Wednesday, 27 May 2009

A Warning?

You do hark.
Hark to me?
You still hark;
What do you see?

You do squawk.
Squawk at me?
You still squawk;
Talk to me?

Owl now hoots.
Hoots for me?
Owl still hoots;
Hoots at thee?

Raven, raven, owl;
Talk to me?
Raven, raven owl;
Message for me?




© Ancestral Celt 2009

Friday, 22 May 2009

Twittering Pagan Poetry Pages

I am not sure how many of you out there Twitter; I don't. However, the Pagan Poetry Pages are now on twitter, so if you are minded to do so, you can follow them through the micro-blogging site.

Friday, 15 May 2009

The Bealltainn Edition of the Pagan Poetry Pages

bealtine




Front Cover

The Bealtine Edition of the PPP is now up!

We have fabulous poetry and the results of our Pagan Paeans Poetry competition. Sign up as a member to read new poems, give feedback and join in debates.

Survey: Religious Experience Amongst Followers of Nature-Based Traditions

For hundreds of years, individuals who experience unusual phenomena have, in the main, found such to bring more challenges than opportunities. Indeed, for many, it was the source of great suffering; from those tortured by inquisitors, to those who were locked in the halls of hospitals such as Bedlam, people who saw heard, or felt things not perceived by the majority were considered evil, or insane. Even today, people who have religious experiences are cautious when sharing such with others. Fears that they will be thought to be psychologically abnormal –crazy or even just ‘not quite the full quid’ keep many quiet about what are often interesting and possibly meaningful experiences.

Yet, for as long as humans have existed, there have been reports of such experiences. From those practicing the Shamanic traditions of ancient cultures through to those who employ the magical techniques of emerging civilizations, to those engage in mysticism, many individuals, who appear fully integrated members of their society or culture, have had experiences that are considered to fall outside of the range of that which is normal. However, if such is indeed a recurring aspect of human experience, it must be asked whether such experiences are truly abnormal, or whether they are expressive of a ‘normal’ dimension of within human personality.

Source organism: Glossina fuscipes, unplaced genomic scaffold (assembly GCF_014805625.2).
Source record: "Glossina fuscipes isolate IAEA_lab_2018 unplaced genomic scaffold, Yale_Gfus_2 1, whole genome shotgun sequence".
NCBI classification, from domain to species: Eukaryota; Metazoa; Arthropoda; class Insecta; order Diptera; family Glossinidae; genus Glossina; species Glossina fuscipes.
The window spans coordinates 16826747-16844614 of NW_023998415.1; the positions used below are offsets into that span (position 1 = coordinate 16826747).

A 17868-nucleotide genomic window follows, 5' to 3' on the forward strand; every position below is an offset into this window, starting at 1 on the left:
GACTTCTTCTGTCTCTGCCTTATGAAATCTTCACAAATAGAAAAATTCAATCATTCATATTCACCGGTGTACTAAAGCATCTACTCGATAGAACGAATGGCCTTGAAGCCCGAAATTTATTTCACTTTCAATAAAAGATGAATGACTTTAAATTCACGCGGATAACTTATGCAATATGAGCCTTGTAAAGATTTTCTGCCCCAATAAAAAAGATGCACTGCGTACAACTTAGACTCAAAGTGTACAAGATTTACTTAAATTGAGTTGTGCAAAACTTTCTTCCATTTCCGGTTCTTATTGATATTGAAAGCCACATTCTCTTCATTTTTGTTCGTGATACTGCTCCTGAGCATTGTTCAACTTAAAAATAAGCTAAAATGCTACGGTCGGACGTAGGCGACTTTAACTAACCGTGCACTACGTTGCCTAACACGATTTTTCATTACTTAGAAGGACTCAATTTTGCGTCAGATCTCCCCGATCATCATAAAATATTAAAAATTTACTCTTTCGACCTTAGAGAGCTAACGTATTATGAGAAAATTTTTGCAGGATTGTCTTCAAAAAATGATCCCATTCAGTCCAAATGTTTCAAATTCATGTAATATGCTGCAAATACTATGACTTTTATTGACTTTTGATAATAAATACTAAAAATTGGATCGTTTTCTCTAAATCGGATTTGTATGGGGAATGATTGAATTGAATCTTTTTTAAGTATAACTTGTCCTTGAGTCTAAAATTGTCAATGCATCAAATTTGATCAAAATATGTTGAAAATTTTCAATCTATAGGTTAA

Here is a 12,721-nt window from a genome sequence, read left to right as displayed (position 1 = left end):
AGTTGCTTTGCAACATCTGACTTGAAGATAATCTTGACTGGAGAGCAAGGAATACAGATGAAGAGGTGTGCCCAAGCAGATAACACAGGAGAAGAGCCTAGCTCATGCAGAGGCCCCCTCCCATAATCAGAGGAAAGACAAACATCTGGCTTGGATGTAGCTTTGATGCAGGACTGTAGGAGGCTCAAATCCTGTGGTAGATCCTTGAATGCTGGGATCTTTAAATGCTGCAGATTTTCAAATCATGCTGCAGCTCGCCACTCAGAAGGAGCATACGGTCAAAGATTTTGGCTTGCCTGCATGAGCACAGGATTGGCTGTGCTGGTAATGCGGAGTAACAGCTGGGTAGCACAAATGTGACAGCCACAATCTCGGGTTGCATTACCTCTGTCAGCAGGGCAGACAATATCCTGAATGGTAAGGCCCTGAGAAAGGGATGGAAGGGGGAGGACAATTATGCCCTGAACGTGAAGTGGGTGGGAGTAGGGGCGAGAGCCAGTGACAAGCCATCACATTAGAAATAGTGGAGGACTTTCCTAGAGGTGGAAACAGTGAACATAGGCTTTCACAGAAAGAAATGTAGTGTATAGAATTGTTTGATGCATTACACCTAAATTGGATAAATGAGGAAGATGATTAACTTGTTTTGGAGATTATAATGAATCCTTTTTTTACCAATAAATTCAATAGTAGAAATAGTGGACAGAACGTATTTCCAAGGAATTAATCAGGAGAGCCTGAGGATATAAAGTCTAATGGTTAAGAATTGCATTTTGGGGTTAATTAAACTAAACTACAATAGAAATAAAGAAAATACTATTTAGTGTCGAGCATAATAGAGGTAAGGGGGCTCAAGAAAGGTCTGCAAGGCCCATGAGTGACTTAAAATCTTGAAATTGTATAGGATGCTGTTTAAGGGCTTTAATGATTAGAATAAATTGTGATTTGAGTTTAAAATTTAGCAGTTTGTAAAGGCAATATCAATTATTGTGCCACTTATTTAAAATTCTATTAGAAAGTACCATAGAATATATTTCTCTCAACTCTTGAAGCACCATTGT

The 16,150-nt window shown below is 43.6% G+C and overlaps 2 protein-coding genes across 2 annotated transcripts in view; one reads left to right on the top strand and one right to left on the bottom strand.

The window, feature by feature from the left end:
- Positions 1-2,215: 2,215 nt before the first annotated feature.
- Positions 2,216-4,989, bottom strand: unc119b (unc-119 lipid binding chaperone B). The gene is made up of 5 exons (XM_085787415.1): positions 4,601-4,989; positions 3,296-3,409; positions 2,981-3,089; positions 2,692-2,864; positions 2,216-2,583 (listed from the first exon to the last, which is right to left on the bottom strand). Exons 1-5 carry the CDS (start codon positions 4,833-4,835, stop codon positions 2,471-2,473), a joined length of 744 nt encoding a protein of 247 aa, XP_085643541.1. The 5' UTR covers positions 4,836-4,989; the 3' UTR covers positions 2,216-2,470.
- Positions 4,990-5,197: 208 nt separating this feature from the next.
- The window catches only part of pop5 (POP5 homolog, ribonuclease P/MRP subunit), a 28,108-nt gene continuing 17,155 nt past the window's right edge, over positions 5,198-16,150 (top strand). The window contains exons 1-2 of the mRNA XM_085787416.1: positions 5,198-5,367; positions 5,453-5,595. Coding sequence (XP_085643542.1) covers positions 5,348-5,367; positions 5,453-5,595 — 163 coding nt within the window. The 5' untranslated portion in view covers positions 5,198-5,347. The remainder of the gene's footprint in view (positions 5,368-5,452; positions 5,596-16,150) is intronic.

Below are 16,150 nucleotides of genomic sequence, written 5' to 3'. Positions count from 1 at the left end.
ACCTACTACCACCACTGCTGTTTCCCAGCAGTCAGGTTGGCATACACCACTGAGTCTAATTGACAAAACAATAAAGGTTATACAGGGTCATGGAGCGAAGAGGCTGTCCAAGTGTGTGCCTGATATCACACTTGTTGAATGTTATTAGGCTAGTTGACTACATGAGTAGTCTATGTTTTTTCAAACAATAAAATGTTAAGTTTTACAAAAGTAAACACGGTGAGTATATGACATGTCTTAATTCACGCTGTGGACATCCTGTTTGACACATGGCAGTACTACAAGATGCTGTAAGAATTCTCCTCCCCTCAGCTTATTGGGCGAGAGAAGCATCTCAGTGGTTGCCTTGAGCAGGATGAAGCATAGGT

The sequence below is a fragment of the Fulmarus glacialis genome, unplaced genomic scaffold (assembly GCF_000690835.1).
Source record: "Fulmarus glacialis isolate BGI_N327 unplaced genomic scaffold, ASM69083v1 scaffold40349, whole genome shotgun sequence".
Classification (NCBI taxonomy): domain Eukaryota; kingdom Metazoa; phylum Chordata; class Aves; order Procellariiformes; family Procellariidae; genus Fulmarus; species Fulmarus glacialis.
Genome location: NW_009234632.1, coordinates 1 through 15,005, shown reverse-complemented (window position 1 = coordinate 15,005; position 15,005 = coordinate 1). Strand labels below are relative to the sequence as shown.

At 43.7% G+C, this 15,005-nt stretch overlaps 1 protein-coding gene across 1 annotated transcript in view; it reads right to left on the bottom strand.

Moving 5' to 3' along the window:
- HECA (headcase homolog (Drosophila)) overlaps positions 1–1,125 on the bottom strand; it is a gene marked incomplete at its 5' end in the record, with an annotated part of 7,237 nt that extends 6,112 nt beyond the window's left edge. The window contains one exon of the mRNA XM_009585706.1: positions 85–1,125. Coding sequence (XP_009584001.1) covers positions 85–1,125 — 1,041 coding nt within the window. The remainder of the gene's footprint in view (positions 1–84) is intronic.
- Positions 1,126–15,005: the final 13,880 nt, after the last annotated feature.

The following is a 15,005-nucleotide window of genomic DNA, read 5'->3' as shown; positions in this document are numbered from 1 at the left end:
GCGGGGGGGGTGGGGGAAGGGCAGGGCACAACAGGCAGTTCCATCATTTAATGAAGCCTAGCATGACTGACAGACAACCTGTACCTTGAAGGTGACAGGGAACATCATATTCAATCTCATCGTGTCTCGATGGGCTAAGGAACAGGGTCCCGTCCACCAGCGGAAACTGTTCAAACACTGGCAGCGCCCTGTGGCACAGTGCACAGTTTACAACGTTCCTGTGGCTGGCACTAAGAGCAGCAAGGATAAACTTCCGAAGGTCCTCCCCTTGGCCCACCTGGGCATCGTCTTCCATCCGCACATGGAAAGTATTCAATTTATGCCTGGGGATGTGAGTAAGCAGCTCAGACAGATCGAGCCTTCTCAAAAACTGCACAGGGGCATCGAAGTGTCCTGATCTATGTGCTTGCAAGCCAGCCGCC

Investigations into the psychology of religion have been looking at questions like these, trying to understand the psychology of religion. Associations with particular personality traits, as well as with particular forms creativity have been found, and questions have been raised as to whether what appear to be unusual religious experiences have been properly considered in the past. However, while many of these studies have looked at the experiences of people in mainstream religions, the experiences of people who identify with smaller, or less recognized religious groupings have not been well considered. This is unfortunate, because unless religious experience can be shown to be something that transcends the boundaries of particular religions, the question of whether it is part of normal human experience cannot be answered. Indeed, as long as religiosity is only considered as part of the paradigm of the established religions, it will only ever been seen through their eyes.

As part of attempts to diversify understanding, Dr. Tiliopoulos and myself (Caroline Fielden), from The University of Sydney, Australia are conducting research into the relationship between religious experience and particular aspects of personality. In particular we are looking for feedback from those who identify with nature-based religions – this being a community whose voice has yet to be properly heard in this type of research. We are hoping that such will reveal a clearer idea of what religiosity is, and what it means for our understanding of what it is to be human. To this end, we invite you to give expression to your experience, to complete this survey, which will be running for only a limited period of time. Please also feel free to pass on this survey, as the more respondents we have, the better. We thank you for your help, and if you have any questions, please don’t hesitate to contact Caroline at cfie7276 @ usyd.edu.au, or Dr. Tiliopoulos at nikot @ psychusyd.edu.au.

For those who wish to complete the survey follow the link below and simply answer the questions to the best of your ability. The survey should 5-10 minutes to complete.

CLICK HERE

Tuesday, 12 May 2009

What I Believe ... continued

Further to my post of 18 February 2009, "What I Believe", I have considered other people's ideas and am now able to add to my list:
I believe in:
  1. the pre-Christian gods of the British Isles;
  2. genius loci, i.e. spirits of place and/or landscape;
  3. animism, i.e. spirits in plants, animals and some objects scientist might deign inanimate;
    ancestor worship;
  4. an energy, or force that permeates everything, though I am unsure as to its source (it could be the gods, or perhaps they are a part of it, like us);
  5. the effectiveness of magic and/or witchcraft, i.e. the ability of humans to source and utilise that energy and/or force;